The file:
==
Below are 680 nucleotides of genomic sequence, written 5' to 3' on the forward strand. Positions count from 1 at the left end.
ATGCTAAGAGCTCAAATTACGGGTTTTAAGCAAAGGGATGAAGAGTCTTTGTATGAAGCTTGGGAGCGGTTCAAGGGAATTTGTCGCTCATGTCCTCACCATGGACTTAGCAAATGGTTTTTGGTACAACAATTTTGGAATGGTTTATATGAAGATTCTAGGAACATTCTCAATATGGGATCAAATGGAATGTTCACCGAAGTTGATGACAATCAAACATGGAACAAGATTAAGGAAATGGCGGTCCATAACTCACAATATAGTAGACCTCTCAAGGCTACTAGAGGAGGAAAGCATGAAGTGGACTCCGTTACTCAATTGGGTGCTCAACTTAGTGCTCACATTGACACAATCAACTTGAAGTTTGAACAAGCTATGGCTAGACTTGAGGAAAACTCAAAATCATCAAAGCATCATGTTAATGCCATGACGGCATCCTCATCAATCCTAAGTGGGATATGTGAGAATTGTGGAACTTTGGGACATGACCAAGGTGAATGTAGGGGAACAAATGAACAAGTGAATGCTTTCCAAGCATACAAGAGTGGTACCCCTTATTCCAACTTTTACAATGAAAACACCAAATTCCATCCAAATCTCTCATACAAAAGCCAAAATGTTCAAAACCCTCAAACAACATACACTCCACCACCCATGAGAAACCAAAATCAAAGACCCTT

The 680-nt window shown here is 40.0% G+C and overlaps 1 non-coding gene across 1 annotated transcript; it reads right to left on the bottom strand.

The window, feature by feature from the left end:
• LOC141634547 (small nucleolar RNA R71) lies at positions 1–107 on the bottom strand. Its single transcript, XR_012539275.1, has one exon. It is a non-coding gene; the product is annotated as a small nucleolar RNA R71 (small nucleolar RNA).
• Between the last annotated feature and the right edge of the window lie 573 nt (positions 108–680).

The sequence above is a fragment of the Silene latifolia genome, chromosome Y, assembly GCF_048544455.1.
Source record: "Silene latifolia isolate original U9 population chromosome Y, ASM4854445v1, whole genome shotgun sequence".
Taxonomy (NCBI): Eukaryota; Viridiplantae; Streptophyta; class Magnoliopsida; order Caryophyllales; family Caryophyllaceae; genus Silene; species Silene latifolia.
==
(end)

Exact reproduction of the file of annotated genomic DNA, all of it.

Below are 680 nucleotides of genomic sequence, written 5' to 3' on the forward strand. Positions count from 1 at the left end.
ATGCTAAGAGCTCAAATTACGGGTTTTAAGCAAAGGGATGAAGAGTCTTTGTATGAAGCTTGGGAGCGGTTCAAGGGAATTTGTCGCTCATGTCCTCACCATGGACTTAGCAAATGGTTTTTGGTACAACAATTTTGGAATGGTTTATATGAAGATTCTAGGAACATTCTCAATATGGGATCAAATGGAATGTTCACCGAAGTTGATGACAATCAAACATGGAACAAGATTAAGGAAATGGCGGTCCATAACTCACAATATAGTAGACCTCTCAAGGCTACTAGAGGAGGAAAGCATGAAGTGGACTCCGTTACTCAATTGGGTGCTCAACTTAGTGCTCACATTGACACAATCAACTTGAAGTTTGAACAAGCTATGGCTAGACTTGAGGAAAACTCAAAATCATCAAAGCATCATGTTAATGCCATGACGGCATCCTCATCAATCCTAAGTGGGATATGTGAGAATTGTGGAACTTTGGGACATGACCAAGGTGAATGTAGGGGAACAAATGAACAAGTGAATGCTTTCCAAGCATACAAGAGTGGTACCCCTTATTCCAACTTTTACAATGAAAACACCAAATTCCATCCAAATCTCTCATACAAAAGCCAAAATGTTCAAAACCCTCAAACAACATACACTCCACCACCCATGAGAAACCAAAATCAAAGACCCTT

The 680-nt window shown here is 40.0% G+C and overlaps 1 non-coding gene across 1 annotated transcript; it reads right to left on the bottom strand.

The window, feature by feature from the left end:
• LOC141634547 (small nucleolar RNA R71) lies at positions 1–107 on the bottom strand. Its single transcript, XR_012539275.1, has one exon. It is a non-coding gene; the product is annotated as a small nucleolar RNA R71 (small nucleolar RNA).
• Between the last annotated feature and the right edge of the window lie 573 nt (positions 108–680).

The sequence above is a fragment of the Silene latifolia genome, chromosome Y, assembly GCF_048544455.1.
Source record: "Silene latifolia isolate original U9 population chromosome Y, ASM4854445v1, whole genome shotgun sequence".
Taxonomy (NCBI): Eukaryota; Viridiplantae; Streptophyta; class Magnoliopsida; order Caryophyllales; family Caryophyllaceae; genus Silene; species Silene latifolia.